The new design is stackable and reconfigurable to swap out and build upon existing neural network sensors and processors

Imagine a more sustainable future where cellphones, smartwatches and other wearables don’t have to be shelved for a newer model or thrown away. Instead, they could be upgraded with the latest sensors and processors that would snap onto a device’s internal chip, like LEGO bricks embedded into an existing build. These reconfigurable chips could keep devices updated while reducing our e-waste.

MIT engineers have now taken a step toward that modular vision with a LEGO-like design for a stackable and reconfigurable artificial intelligence chip.

The design includes alternating layers of sensing and processing elements, as well as light-emitting diodes (LEDs), which allow the layers of the chip to communicate optically. Other modular chip designs use conventional wiring to route signals between layers. Such complex connections are difficult, if not impossible, to cut and rewire, making these stackable designs unreconfigurable.

The MIT design uses light instead of physical wires to transmit information through the chip. The chip can therefore be reconfigured, swapping or stacking layers to add new sensors or updated processors, for example.

“You can add as many layers of computation and sensors as you want, for example for light, pressure and even smell,” says Jihoon Kang, a postdoctoral fellow at MIT. “We call it a reconfigurable LEGO-like AI chip because it’s infinitely expandable depending on the combination of layers. »

Researchers aim to apply the design to edge computing devices — autonomous sensors and other electronic devices that operate independently of centralized or distributed resources such as supercomputers or cloud computing.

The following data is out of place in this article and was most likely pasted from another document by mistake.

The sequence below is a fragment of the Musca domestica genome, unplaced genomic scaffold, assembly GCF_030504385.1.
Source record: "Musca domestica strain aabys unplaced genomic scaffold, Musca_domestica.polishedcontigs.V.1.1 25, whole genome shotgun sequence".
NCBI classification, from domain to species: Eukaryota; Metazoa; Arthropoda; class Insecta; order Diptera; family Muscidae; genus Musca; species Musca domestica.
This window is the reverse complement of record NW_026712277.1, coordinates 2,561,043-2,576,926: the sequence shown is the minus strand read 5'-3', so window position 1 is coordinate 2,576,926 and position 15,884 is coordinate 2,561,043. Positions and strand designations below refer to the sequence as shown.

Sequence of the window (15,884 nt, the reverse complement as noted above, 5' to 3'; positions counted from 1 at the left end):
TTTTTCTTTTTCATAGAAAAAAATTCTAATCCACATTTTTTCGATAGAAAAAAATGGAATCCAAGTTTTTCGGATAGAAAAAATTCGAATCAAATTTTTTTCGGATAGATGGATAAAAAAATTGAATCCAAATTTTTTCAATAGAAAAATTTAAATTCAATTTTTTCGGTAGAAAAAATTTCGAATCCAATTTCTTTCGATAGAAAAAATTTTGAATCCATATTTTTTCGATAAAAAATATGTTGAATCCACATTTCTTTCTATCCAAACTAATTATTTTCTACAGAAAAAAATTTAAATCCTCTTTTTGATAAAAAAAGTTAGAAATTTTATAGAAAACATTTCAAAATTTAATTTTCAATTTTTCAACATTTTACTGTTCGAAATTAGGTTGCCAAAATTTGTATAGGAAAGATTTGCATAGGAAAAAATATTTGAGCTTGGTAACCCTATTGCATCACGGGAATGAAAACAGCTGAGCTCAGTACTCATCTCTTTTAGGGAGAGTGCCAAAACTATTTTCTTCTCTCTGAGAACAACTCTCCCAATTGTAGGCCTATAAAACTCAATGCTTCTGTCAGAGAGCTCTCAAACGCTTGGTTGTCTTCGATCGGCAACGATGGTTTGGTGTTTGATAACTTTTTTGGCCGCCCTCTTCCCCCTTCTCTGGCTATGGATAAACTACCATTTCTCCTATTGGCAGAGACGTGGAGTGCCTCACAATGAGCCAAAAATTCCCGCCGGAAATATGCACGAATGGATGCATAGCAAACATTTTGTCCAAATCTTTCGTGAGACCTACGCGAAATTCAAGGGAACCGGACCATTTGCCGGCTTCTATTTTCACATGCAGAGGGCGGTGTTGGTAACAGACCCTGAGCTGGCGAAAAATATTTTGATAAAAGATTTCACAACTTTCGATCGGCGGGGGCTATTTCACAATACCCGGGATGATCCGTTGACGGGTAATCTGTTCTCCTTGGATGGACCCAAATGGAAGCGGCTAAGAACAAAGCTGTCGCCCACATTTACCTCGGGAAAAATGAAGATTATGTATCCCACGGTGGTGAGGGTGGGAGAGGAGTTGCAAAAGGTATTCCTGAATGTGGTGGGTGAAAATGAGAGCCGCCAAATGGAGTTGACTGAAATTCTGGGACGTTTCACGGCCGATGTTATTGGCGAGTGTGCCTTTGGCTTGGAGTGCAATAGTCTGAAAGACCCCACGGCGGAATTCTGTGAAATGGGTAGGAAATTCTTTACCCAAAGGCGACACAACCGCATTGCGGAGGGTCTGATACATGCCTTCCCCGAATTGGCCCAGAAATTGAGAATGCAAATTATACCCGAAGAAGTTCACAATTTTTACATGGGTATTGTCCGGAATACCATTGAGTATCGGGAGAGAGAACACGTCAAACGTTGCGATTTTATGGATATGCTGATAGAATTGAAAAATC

“As we enter the era of the sensor network-based Internet of Things, the demand for advanced multifunctional computing devices will increase dramatically,” said Jeehwan Kim, associate professor of mechanical engineering at MIT. “Our proposed hardware architecture will provide great versatility for edge computing in the future. »

The team’s results will be published in Natural electronics. In addition to Kim and Kang, MIT authors include co-first authors Chanyeol Choi, Hyunseok Kim, and Min-Kyu Song, and contributing authors Hanwool Yeon, Celesta Chang, Jun Min Suh, Jiho Shin, Kuangye Lu, Bo-In Park, Yeongin Kim, Han Eol Lee, Doyoon Lee, Subeen Pang, Sang-Hoon Bae, Hun S. Kum, and Peng Lin, along with collaborators from Harvard University, Tsinghua University, Zhejiang University, and more.

Light the way

Team Design is currently set up to perform basic image recognition tasks. It does this via a layering of image sensors, LEDs and processors made up of artificial synapses — networks of memory resistors, or “memristors,” that the team has previously developed that work together like a network “-a chip. » Each array can be trained to send signals process and classify directly on a chip without the need for external software or an internet connection.